Calhoun County sheriff’s deputies will soon be able to administer an overdose-reversing drug thanks to a recent shipment of the medicine paid for by the National Sheriffs’ Association.
Calhoun County Sheriff Matthew Wade cracked open one of the 50 boxes poured out on a conference table in his office Friday morning and looked over the doses. Each box contained two doses of a nasal spray, individually wrapped.
“My goal is to have one box in every deputy’s car,” he said.
The drug, naloxone, commonly known by the brand name Narcan, blocks the nervous system’s receptors for opioids and can save an overdose patient near death. Deaths by drug overdose nationwide have skyrocketed in recent years, according to the Centers for Disease Control and Prevention, and public health experts say widespread use of heroin and prescription opioids is to blame.
A White House panel last month recommended that police officers, like emergency medical personnel, should carry doses, since they’re often the first on the scene.
Many local police chiefs earlier this month said they’d like to get doses for overdose calls but also for their officers. The cost of the drug, however, can be a deterrent for many departments.
Alabama Attorney General Steve Marshall said earlier this month that he’d negotiated a lower price with one manufacturer, Adapt Pharma, to help police departments get access to the drug. That price, though, was the same police have paid for the drug since January. The AG’s office has said the deal locks in the lower price through Dec. 31.
The nasal spray form of the drug is typically available for $125 for a two-dose pack from Adapt. Alabama police agencies can get the drug for $75 for a two-dose pack through the agreement Marshall made with Adapt.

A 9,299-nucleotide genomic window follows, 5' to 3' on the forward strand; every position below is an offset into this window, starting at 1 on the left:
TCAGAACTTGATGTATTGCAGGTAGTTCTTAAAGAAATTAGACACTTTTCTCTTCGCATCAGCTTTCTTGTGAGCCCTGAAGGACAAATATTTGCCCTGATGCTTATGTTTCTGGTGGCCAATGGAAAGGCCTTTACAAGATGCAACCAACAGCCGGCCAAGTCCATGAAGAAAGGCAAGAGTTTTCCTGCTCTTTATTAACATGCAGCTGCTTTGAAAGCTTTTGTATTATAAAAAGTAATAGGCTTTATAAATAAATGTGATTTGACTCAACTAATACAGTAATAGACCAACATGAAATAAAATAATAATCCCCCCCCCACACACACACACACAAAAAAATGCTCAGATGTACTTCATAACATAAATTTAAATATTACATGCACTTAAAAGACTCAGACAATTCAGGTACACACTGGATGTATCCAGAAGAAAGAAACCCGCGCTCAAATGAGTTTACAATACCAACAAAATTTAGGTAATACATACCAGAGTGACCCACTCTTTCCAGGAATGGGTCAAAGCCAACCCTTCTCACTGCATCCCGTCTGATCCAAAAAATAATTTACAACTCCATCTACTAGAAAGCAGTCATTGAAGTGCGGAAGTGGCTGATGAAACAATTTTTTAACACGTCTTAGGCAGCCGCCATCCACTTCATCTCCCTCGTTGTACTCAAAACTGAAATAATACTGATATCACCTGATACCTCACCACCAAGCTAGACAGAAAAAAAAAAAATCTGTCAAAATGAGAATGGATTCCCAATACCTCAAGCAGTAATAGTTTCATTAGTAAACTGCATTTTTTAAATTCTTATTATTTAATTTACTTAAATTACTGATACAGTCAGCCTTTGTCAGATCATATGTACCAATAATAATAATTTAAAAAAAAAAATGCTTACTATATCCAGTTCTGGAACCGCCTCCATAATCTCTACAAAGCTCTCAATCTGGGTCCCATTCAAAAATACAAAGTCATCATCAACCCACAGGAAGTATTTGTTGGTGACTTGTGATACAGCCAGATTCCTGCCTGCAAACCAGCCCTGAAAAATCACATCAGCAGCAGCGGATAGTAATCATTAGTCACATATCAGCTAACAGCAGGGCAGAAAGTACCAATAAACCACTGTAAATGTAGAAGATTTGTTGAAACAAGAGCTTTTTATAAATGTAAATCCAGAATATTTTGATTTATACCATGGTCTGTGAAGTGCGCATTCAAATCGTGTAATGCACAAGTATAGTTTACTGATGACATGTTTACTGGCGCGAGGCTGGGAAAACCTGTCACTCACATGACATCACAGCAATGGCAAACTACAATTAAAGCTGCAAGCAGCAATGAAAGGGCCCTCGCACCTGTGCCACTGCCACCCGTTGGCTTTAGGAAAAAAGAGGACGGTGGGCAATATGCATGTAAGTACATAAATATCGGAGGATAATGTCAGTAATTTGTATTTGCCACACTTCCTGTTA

Wade said on Friday that all he had to do was apply for a shipment of the doses through the National Sheriffs’ Association.
“I don’t know how much money was spent,” he said. “I just said we needed some and this is what they sent me.”
The deputies will be trained by the on-premises medical staff in the jail to properly administer the drug, the sheriff said.
“It’s part of their contract to keep our deputies up to date on lifesaving training,” he said. “We want to make sure we know how to use it before we need it. We don’t want to be reading the instruction manual while someone is dying.”
Wade said Narcan can also help his deputies who might come in contact with deadly drugs while working.
“It doesn’t take much to become ill from that stuff,” Wade said, explaining that even a deputy wearing gloves can become exposed.
Wade says he sees the shipment as another tool for his deputies.
“We’re not medical staff,” he said. “We’re not trying to replace EMS personnel. We just want to have everything possible that could assist in saving someone’s life.”